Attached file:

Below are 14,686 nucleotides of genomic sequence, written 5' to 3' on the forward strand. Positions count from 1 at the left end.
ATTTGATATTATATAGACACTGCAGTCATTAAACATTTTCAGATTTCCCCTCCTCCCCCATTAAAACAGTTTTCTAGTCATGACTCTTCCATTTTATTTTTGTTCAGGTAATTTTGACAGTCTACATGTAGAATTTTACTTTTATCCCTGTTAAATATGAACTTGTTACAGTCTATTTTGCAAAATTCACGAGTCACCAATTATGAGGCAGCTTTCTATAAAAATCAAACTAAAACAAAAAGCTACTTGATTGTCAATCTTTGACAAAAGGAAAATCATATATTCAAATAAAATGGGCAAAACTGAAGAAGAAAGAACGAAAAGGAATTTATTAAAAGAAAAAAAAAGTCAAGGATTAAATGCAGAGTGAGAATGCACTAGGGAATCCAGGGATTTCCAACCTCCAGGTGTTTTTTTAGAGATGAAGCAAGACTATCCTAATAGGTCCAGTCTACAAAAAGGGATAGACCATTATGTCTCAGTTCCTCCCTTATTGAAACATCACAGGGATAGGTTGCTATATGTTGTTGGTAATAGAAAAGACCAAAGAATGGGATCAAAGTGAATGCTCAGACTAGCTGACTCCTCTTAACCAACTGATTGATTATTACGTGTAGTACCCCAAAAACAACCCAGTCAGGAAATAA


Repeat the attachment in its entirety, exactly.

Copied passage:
Below are 14,686 nucleotides of genomic sequence, written 5' to 3' on the forward strand. Positions count from 1 at the left end.
ATTTGATATTATATAGACACTGCAGTCATTAAACATTTTCAGATTTCCCCTCCTCCCCCATTAAAACAGTTTTCTAGTCATGACTCTTCCATTTTATTTTTGTTCAGGTAATTTTGACAGTCTACATGTAGAATTTTACTTTTATCCCTGTTAAATATGAACTTGTTACAGTCTATTTTGCAAAATTCACGAGTCACCAATTATGAGGCAGCTTTCTATAAAAATCAAACTAAAACAAAAAGCTACTTGATTGTCAATCTTTGACAAAAGGAAAATCATATATTCAAATAAAATGGGCAAAACTGAAGAAGAAAGAACGAAAAGGAATTTATTAAAAGAAAAAAAAAGTCAAGGATTAAATGCAGAGTGAGAATGCACTAGGGAATCCAGGGATTTCCAACCTCCAGGTGTTTTTTTAGAGATGAAGCAAGACTATCCTAATAGGTCCAGTCTACAAAAAGGGATAGACCATTATGTCTCAGTTCCTCCCTTATTGAAACATCACAGGGATAGGTTGCTATATGTTGTTGGTAATAGAAAAGACCAAAGAATGGGATCAAAGTGAATGCTCAGACTAGCTGACTCCTCTTAACCAACTGATTGATTATTACGTGTAGTACCCCAAAAACAACCCAGTCAGGAAATAA